Middle Ages: spread of Islam and trade edit

In the 12th century, Ali Yaji as King of Kano renounced his allegiance to the cult of Tsumburbura, converted to Islam and proclaimed the Sultanate that was to last until its fall in the 19th century. The reign of Yaji ensued an era of expansionism that saw Kano becoming the capital of a pseudo Habe Empire.

Gidan Rumfa built in the 16th-century by Muhammadu Rumfa

In 1463, Muhammad Rumfa (reigned 1463–1499) ascended the throne. During his reign, political pressure from the rising Songhai Empire forced him to take Auwa, the daughter of Askiyah the Great as his wife. She was to later become the first female Madaki of Kano.[citation needed]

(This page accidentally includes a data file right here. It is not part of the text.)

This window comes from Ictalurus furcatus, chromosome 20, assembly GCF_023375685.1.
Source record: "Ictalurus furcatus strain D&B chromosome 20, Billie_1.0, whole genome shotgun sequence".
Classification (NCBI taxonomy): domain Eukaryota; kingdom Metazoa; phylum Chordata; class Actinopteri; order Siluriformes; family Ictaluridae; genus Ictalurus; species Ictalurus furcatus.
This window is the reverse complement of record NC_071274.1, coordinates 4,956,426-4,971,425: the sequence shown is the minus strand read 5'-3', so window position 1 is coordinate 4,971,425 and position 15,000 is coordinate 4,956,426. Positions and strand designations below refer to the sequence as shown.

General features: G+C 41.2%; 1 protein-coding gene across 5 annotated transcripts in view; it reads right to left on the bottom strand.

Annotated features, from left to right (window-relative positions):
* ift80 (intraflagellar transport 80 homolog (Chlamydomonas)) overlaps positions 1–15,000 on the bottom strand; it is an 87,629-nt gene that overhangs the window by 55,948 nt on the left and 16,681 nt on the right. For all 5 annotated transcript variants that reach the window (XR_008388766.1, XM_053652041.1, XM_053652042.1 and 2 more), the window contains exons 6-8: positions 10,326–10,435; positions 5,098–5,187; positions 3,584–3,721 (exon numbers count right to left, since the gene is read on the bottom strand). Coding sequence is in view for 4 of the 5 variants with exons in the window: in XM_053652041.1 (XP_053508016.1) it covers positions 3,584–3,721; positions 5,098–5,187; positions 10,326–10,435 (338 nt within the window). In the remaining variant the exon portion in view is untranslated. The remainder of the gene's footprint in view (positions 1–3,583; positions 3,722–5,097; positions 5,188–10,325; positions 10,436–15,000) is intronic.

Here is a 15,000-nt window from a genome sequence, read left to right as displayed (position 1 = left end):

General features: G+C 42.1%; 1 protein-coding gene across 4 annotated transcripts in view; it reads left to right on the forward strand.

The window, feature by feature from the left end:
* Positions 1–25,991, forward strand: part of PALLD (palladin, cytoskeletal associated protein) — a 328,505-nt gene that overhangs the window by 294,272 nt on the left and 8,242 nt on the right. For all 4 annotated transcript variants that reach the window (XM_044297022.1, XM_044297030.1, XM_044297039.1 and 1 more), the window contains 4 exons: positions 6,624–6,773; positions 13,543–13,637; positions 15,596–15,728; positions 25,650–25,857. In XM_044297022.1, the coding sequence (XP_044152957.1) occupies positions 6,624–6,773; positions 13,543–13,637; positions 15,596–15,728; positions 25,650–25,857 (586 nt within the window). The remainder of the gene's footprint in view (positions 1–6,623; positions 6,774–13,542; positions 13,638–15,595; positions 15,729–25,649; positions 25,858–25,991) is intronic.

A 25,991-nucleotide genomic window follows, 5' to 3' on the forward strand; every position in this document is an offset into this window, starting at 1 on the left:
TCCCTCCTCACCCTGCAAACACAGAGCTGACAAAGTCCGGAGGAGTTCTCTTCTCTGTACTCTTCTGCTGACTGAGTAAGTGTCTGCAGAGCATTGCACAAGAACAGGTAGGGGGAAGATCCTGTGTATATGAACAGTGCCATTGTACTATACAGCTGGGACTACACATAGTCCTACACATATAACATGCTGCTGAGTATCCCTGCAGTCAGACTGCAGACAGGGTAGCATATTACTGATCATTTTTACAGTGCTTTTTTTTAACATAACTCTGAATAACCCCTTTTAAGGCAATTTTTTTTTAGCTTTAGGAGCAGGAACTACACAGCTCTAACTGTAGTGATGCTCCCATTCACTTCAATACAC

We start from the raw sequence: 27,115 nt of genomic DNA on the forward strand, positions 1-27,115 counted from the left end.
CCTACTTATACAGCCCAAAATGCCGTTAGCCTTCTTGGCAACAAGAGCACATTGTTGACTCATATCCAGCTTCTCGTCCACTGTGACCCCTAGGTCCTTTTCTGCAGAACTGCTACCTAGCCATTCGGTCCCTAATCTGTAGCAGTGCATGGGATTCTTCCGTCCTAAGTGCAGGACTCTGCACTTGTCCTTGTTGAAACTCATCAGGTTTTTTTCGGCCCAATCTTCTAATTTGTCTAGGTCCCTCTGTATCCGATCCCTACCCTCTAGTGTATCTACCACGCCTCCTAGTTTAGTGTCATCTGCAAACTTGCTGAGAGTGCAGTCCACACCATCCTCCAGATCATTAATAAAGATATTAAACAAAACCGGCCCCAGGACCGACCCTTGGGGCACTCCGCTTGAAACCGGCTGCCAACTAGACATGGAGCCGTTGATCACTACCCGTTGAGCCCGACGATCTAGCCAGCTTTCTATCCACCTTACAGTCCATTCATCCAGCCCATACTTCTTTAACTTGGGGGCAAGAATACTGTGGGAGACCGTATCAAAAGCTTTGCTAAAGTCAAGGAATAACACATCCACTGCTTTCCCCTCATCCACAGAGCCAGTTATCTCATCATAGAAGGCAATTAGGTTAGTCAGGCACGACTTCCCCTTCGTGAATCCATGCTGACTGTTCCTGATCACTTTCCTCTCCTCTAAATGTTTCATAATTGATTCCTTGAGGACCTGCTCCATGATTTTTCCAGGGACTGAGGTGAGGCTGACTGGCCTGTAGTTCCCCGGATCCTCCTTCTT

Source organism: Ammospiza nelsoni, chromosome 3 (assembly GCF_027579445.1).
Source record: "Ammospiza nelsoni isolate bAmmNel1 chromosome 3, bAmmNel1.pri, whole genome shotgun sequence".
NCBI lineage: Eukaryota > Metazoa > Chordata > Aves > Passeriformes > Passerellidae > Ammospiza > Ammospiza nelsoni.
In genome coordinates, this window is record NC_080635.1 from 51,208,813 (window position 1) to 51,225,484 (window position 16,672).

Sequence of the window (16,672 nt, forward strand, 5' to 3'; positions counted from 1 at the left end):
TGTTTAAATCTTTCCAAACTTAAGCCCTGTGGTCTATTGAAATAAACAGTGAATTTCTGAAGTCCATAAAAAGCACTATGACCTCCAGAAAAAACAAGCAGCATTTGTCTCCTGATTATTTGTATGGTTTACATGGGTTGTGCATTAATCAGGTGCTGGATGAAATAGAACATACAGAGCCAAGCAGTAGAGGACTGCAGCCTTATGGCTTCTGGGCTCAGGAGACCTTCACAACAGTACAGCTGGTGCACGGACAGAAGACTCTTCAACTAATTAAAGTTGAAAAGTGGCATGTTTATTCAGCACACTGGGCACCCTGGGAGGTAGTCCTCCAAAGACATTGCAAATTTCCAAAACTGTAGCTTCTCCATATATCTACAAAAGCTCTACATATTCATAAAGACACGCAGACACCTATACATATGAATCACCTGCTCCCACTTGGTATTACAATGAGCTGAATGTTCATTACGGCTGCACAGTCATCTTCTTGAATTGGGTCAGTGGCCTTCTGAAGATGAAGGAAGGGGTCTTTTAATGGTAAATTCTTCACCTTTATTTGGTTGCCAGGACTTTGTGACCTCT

Rumfa was a rich and flamboyant king. Luxurious clothing and expensive ostrich feather shoes were common among government officials. The kakaki (a kind of trumpet) was also first used during his reign. His wealth is owed to Kano's commercial prosperity during this period. Kano arguably achieved the height of its reputation as an important trading center of the trans-Saharan trade in the Middle Ages during his reign. Leo Africanus's description of Kano is believed to be that of Rumfas era. He described the locals as "wealthy merchants and skilled craftsmen" and commended the cavalry of the Sultan's army. He also noted the abundance of rice, corn, cotton and citrus fruits.[12]